The Declaration of Independence, the founding charter of our nation, is one the greatest assertions of human rights and dignity ever written. Its moral argument for liberty, equality and responsibility rings as true today as did in 1776.
We have to go back to, perhaps, Jesus' Sermon on the Mount to find a declaration more steeped in self-evident truths.
In fact, the two bear many similarities. They both speak deep, hopeful truths about the nature of man in language so clear and inspiring that they have literally changed the world every day since they were first delivered.
And, perhaps often overlooked, they were, in fact, both merely introductions, not conclusions.
The Sermon on the Mount is at the beginning of Matthew's Gospel, not the end. The Declaration of Independence was signed five years before the Battle of Yorktown, and seven years before the Revolutionary War officially ended.
Both two millennia ago and two centuries ago, identifying human rights was only the beginning of the story. Whether following in the footsteps of Christ or reviewing the experiences of America's founding generation, this is a crucially important lesson.
The lesson is that with rights come responsibilities. Rights are only the beginning.
The rest of the story involves what we do with those rights. This is especially so in America today.
Here, self-government is not just a political system; it must also be a personal ethic. We can govern ourselves as a nation only to the extent that we govern ourselves as individuals. An assertion of rights is empty without a corresponding acceptance of responsibility.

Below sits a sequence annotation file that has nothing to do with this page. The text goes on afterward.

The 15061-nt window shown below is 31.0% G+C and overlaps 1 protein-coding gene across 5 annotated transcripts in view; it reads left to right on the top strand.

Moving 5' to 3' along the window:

The rights we enjoy are vast and significant. Our government recognizes that we are created with the God-given rights of life, liberty and the pursuit happiness.
Because our rights are endowed by our creator, our duty is to serve him. And of course, the way we serve our God is by serving our neighbor.
Human rights are the beginning of the story. Service — that is the rest of the story.
In this light, we can begin to see more clearly exactly what it is we celebrate on the Fourth of July.
Properly considered, independence, liberty and equality are not simply moral principles; they are moral challenges. So you're free — what are you going to do with your freedom?
The challenge issued to us, two millennia ago in Galilee, is to be a light on a hill, to provide comfort to the needy, to repair the world one day and one decision at a time.
The great gift the Founding Fathers gave us two centuries ago in Philadelphia is a nation where success depends on service.
Our free enterprise economy takes a lot of criticism for promoting greed, materialism, and competition. But no matter who you are or what you're seeking, the first question anyone in our economy must ask is: how can I help?
Businesses do not survive unless they take care of their customers, their suppliers, their employees and their neighborhoods.
The very same process is at work every day in our voluntary civil society: our civic, charitable, religious and social organizations do not survive unless they succeed in achieving their objectives.
Both in our free-enterprise economy and our voluntary civil society, success in America is ultimately based not on competition, but cooperation. We look out for ourselves by looking out for everyone else.
Freedom, properly understood, doesn't mean you're on your own. It means, "we're all in this together." As it is with our economy and our civil society, so it is with our republic, as well.
On Independence Day, as we celebrate with fireworks, parades and snow cones, we also recognize this annual event as an opportunity to cherish the God-given rights that make us free, strong and able to carry out our responsibility to do God's work on the earth.
Let us stand together as the watchman on the tower, the city on the hill, the candle that must not be hid under a bushel and the salt of the earth. As Americans, we have been born with God-given rights which, if properly understood and righteously asserted, will enable us to continue to establish this nation as the world's last great hope.